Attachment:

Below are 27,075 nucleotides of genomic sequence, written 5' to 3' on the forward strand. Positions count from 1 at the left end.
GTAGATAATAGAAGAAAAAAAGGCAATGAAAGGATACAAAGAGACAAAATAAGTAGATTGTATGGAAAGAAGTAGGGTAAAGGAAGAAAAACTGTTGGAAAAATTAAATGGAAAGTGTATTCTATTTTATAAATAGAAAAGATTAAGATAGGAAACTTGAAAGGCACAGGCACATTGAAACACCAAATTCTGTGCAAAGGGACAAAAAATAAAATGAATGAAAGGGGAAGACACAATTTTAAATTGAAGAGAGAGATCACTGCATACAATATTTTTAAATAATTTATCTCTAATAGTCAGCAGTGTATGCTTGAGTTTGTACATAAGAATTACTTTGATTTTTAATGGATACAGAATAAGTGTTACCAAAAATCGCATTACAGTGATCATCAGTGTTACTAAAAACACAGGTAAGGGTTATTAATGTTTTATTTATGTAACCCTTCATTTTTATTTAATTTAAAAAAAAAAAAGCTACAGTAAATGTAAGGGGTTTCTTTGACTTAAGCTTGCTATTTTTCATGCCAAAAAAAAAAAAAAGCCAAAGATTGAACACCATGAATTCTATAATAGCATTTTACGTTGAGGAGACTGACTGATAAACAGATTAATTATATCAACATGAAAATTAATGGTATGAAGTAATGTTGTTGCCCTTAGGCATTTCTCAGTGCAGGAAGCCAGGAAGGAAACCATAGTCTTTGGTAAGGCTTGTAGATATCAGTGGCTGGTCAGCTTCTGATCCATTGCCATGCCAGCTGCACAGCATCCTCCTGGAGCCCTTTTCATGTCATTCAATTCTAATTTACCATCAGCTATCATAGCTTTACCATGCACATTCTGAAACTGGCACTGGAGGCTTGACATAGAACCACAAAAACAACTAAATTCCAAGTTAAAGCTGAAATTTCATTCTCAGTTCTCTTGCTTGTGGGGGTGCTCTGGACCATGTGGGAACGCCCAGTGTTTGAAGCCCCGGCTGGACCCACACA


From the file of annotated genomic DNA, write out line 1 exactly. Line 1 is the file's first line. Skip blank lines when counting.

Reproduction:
Below are 27,075 nucleotides of genomic sequence, written 5' to 3' on the forward strand. Positions count from 1 at the left end.